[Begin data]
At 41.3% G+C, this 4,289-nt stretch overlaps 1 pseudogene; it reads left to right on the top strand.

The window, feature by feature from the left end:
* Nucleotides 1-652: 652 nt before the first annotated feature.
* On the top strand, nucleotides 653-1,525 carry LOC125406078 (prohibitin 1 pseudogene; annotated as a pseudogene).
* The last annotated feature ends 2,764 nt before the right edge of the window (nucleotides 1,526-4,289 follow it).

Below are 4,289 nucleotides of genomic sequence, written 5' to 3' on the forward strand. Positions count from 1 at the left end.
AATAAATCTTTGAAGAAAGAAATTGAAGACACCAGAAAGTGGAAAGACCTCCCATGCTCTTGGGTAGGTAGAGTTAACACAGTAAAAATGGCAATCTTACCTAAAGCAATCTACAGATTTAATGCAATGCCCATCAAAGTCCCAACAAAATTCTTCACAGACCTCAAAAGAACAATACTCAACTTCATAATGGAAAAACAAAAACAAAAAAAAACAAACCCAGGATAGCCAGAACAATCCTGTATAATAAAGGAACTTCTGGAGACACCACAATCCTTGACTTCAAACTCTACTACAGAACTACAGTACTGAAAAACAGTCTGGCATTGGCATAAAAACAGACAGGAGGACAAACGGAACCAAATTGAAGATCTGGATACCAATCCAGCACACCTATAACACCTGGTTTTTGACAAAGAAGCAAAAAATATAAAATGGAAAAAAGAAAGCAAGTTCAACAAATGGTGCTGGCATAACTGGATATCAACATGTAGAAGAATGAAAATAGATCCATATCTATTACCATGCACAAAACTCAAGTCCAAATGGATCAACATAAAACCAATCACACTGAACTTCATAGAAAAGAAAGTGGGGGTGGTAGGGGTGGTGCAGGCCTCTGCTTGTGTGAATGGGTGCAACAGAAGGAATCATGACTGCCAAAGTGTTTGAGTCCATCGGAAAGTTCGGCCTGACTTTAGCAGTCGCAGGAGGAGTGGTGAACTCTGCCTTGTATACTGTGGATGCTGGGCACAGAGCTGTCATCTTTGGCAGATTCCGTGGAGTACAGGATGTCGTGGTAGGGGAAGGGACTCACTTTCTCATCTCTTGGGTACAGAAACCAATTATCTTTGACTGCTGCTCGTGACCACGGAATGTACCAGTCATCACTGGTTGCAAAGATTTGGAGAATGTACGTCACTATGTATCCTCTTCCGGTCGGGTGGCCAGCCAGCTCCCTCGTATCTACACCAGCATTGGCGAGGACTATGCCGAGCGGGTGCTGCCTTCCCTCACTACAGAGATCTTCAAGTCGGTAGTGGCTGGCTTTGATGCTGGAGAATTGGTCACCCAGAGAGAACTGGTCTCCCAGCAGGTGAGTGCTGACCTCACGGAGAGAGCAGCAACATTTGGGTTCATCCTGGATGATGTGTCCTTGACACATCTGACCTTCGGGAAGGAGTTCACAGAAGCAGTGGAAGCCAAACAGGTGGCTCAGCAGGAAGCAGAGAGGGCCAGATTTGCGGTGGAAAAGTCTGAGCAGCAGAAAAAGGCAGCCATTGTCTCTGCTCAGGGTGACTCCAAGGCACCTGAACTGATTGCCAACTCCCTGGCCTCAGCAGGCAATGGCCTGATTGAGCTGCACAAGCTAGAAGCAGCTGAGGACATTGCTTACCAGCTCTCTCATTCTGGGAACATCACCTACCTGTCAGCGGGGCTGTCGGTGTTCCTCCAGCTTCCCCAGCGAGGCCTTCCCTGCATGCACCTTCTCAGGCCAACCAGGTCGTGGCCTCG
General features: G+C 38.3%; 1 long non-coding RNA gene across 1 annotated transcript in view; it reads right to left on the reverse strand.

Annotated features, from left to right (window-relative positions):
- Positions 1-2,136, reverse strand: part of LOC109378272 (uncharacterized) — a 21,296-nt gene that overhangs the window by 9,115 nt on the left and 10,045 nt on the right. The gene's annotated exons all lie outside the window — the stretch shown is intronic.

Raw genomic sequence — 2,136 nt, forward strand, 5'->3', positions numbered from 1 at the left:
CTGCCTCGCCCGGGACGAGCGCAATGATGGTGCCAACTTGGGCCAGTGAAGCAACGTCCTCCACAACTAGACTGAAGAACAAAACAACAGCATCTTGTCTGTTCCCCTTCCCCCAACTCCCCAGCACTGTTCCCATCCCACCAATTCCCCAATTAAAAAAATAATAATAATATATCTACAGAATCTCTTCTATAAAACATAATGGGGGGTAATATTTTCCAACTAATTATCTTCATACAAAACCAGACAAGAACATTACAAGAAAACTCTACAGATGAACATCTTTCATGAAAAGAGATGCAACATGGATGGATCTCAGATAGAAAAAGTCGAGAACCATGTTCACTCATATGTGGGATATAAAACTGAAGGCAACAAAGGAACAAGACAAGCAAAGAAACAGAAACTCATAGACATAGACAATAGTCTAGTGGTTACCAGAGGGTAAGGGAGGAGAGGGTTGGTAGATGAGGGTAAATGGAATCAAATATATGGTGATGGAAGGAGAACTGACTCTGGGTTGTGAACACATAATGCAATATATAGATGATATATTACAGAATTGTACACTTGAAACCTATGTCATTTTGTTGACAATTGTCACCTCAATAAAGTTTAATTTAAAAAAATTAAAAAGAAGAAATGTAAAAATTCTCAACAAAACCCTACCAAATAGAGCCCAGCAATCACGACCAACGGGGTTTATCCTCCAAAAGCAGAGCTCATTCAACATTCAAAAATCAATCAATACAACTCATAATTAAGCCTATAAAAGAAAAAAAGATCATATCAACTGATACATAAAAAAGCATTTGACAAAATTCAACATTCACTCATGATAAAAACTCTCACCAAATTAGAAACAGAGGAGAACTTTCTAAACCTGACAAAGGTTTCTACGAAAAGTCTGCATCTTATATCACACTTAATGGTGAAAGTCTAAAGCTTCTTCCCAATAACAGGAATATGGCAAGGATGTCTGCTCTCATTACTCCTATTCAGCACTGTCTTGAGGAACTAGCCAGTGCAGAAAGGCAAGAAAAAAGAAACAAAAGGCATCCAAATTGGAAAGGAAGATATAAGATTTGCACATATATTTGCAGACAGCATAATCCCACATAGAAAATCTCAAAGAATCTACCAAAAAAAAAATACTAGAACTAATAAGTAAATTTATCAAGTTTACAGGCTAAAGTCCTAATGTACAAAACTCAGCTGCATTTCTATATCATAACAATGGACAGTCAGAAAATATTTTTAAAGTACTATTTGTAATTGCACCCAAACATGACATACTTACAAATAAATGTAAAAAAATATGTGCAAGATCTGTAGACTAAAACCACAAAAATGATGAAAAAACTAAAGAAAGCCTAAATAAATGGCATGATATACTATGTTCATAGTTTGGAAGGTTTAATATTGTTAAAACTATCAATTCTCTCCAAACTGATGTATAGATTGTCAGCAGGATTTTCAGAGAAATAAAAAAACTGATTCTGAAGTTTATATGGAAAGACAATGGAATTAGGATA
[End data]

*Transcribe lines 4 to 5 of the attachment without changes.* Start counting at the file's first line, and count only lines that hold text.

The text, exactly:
* On the top strand, nucleotides 653-1,525 carry LOC125406078 (prohibitin 1 pseudogene; annotated as a pseudogene).
* The last annotated feature ends 2,764 nt before the right edge of the window (nucleotides 1,526-4,289 follow it).